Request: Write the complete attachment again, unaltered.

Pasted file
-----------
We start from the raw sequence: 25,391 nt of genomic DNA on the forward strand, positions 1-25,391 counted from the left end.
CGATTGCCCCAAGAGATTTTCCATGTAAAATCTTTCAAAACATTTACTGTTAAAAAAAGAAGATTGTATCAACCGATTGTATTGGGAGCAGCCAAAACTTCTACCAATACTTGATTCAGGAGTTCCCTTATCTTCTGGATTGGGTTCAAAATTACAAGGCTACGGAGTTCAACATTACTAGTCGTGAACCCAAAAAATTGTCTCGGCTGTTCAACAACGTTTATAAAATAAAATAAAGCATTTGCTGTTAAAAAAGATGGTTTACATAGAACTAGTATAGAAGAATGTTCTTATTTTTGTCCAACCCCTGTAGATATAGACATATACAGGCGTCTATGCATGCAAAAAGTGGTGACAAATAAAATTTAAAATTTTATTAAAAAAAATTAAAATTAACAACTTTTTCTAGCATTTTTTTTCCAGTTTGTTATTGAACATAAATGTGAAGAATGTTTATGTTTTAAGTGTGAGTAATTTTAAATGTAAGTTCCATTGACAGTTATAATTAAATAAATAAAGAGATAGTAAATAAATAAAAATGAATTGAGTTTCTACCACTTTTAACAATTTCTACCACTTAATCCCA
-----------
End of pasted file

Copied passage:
We start from the raw sequence: 25,391 nt of genomic DNA on the forward strand, positions 1-25,391 counted from the left end.
CGATTGCCCCAAGAGATTTTCCATGTAAAATCTTTCAAAACATTTACTGTTAAAAAAAGAAGATTGTATCAACCGATTGTATTGGGAGCAGCCAAAACTTCTACCAATACTTGATTCAGGAGTTCCCTTATCTTCTGGATTGGGTTCAAAATTACAAGGCTACGGAGTTCAACATTACTAGTCGTGAACCCAAAAAATTGTCTCGGCTGTTCAACAACGTTTATAAAATAAAATAAAGCATTTGCTGTTAAAAAAGATGGTTTACATAGAACTAGTATAGAAGAATGTTCTTATTTTTGTCCAACCCCTGTAGATATAGACATATACAGGCGTCTATGCATGCAAAAAGTGGTGACAAATAAAATTTAAAATTTTATTAAAAAAAATTAAAATTAACAACTTTTTCTAGCATTTTTTTTCCAGTTTGTTATTGAACATAAATGTGAAGAATGTTTATGTTTTAAGTGTGAGTAATTTTAAATGTAAGTTCCATTGACAGTTATAATTAAATAAATAAAGAGATAGTAAATAAATAAAAATGAATTGAGTTTCTACCACTTTTAACAATTTCTACCACTTAATCCCA